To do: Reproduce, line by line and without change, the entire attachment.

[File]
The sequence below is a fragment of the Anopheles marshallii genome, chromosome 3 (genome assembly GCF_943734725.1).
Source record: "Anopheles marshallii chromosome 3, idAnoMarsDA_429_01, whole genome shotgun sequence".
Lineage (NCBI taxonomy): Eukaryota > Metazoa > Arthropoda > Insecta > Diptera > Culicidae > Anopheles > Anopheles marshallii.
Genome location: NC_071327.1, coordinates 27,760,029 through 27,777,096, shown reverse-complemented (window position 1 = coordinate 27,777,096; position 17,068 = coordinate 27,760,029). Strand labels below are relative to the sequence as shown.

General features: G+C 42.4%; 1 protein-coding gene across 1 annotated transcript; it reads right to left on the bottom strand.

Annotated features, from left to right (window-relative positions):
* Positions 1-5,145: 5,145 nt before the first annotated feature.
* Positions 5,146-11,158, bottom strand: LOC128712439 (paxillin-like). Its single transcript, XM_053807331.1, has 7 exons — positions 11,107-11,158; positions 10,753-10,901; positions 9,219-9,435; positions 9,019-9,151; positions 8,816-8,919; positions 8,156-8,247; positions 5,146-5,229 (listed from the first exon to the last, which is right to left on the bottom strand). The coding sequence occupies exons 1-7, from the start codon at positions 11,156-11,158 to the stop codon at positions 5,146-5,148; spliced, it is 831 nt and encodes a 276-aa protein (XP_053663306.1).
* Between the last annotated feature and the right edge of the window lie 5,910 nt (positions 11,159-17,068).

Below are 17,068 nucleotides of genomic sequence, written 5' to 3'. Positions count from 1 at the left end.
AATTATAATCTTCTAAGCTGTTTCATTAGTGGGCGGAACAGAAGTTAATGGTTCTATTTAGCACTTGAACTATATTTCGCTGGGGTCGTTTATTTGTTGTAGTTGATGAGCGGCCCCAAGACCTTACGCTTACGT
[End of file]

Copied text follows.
The sequence below is a fragment of the Anopheles marshallii genome, chromosome 3 (genome assembly GCF_943734725.1).
Source record: "Anopheles marshallii chromosome 3, idAnoMarsDA_429_01, whole genome shotgun sequence".
Lineage (NCBI taxonomy): Eukaryota > Metazoa > Arthropoda > Insecta > Diptera > Culicidae > Anopheles > Anopheles marshallii.
Genome location: NC_071327.1, coordinates 27,760,029 through 27,777,096, shown reverse-complemented (window position 1 = coordinate 27,777,096; position 17,068 = coordinate 27,760,029). Strand labels below are relative to the sequence as shown.

General features: G+C 42.4%; 1 protein-coding gene across 1 annotated transcript; it reads right to left on the bottom strand.

Annotated features, from left to right (window-relative positions):
* Positions 1-5,145: 5,145 nt before the first annotated feature.
* Positions 5,146-11,158, bottom strand: LOC128712439 (paxillin-like). Its single transcript, XM_053807331.1, has 7 exons — positions 11,107-11,158; positions 10,753-10,901; positions 9,219-9,435; positions 9,019-9,151; positions 8,816-8,919; positions 8,156-8,247; positions 5,146-5,229 (listed from the first exon to the last, which is right to left on the bottom strand). The coding sequence occupies exons 1-7, from the start codon at positions 11,156-11,158 to the stop codon at positions 5,146-5,148; spliced, it is 831 nt and encodes a 276-aa protein (XP_053663306.1).
* Between the last annotated feature and the right edge of the window lie 5,910 nt (positions 11,159-17,068).

Below are 17,068 nucleotides of genomic sequence, written 5' to 3'. Positions count from 1 at the left end.
AATTATAATCTTCTAAGCTGTTTCATTAGTGGGCGGAACAGAAGTTAATGGTTCTATTTAGCACTTGAACTATATTTCGCTGGGGTCGTTTATTTGTTGTAGTTGATGAGCGGCCCCAAGACCTTACGCTTACGT